The Banquet of Dun Na N-Gedh and The Battle of Magh Rath: An Ancient Historical Tale, Now First Pub., from a Manuscript in the Library of Trinity College, Dublin

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Irish archaeological society, 1842 - Ireland - 360 pages
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Page 361 - The Book of Obits and Martyrology of the Cathedral of the Holy Trinity, commonly called Christ Church, Dublin. Edited from the original MS. in the Library of Trinity College, Dublin, by the REV. JOHN CLARKE CROSTHWAITE, AM, Rector of St.
Page 51 - Ainsicen' — so called, because it was the caire or cauldron which was used to return his own proper share to each and no party ever went away from it unsatisfied; for whatever quantity was put into it there was never boiled of it but what was sufficient for the company according to their grade or rank.
Page xxix - Council for the past year be received and printed, and that the thanks of the Society be given to the Council for their services.
Page xxxviii - These payments to be made in advance, on or before the first day of January, annually. V. Such Members as desire it may become Life Members on payment of the sum of thirteen pounds, or ten pounds (if they have already paid their entrance fee), in lieu of the annual subscription. VI. Every Member whose subscription is not in arrear shall be entitled to receive one copy of each publication of the Society issued subsequently to his admission; and the books printed by the Society shall not be sold to...
Page xxxviii - FUNDAMENTAL LAWS OF THE SOCIETY. I. The number of Members shall be limited to 500. II. The affairs of the Society shall be managed by a President and Council of twelve Members, to be elected annually by the Society. III. Those Noblemen and Gentlemen who have been admitted Members prior to the first day of May, 1841, shall be deemed the original Members of the Society, and all future Members shall be elected by the Council. IV. Each Member shall pay four pounds on the first year of his election, and...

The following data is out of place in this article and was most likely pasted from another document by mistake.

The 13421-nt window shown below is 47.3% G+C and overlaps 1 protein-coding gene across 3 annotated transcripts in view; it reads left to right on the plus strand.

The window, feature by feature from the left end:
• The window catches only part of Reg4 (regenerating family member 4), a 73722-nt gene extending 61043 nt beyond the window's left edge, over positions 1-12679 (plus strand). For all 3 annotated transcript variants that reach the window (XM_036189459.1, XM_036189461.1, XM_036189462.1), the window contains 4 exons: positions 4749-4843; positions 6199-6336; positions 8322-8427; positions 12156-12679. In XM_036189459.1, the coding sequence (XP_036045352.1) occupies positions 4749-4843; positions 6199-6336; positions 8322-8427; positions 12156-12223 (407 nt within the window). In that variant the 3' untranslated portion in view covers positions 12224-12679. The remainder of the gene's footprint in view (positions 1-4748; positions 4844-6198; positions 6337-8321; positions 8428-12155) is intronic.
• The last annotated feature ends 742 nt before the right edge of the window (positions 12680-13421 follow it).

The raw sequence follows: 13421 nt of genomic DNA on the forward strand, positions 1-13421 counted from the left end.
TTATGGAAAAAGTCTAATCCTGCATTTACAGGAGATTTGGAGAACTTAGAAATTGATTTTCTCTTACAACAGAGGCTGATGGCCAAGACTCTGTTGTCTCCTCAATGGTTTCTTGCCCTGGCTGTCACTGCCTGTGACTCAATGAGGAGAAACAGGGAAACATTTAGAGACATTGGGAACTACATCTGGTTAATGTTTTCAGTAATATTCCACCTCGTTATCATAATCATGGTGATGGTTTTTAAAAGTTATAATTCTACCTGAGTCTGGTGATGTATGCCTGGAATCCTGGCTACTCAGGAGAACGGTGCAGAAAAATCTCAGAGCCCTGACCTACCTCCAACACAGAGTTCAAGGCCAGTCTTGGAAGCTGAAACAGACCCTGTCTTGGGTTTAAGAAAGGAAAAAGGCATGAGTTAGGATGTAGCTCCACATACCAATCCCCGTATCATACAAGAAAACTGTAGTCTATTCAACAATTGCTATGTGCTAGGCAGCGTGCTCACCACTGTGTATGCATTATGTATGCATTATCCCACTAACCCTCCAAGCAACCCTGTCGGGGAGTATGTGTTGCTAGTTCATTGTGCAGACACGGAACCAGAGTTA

Page 37 - ... a thrust of my spear, Gearr CongaiP, which I held in my hand, at the breast of the king, and the stone which was at his back responded to the thrust, and his heart's blood was on the head of the. javelin, so that he fell dead. But as the king was tasting of death he flung a chess-man which was in his hand at me, so that he broke the crooked eye in my head. I was squint-eyed before, I have been blind-eyed since".
Page xiv - ... strongcased, spherical-towering, polished-shining, branch-engraved, long-enduring helmet ; he took his edged, smooth-bladed, letter-graved, destructive, sharppointed, fight-taming, sheathed, gold-guarded, and girded sword which he tied fast in haste to his side ; he tooK his expert, keen-pointed, blue-coloured, and neat-engraved dart in his active right hand, in order to cast it at the valiant troops, his enemies; and last, he took his vast-clubbed, strong-eyed, straight-lanced, fierce-smoking,...
Page 362 - ... Academy, and from a copy of the Mac Firbis MS. in the possession of the Earl of Roden.
Page 362 - Edited from a MS. in the British Museum, with Notes, by the REV. RICHARD BUTLER, AB, MRIA 2.
Page 362 - Sir William Petty's Narrative of his Proceedings in the Survey of Ireland. From a MS. in the Library of Trinity College, Dublin. Edited, with Notes, by THOMAS A.

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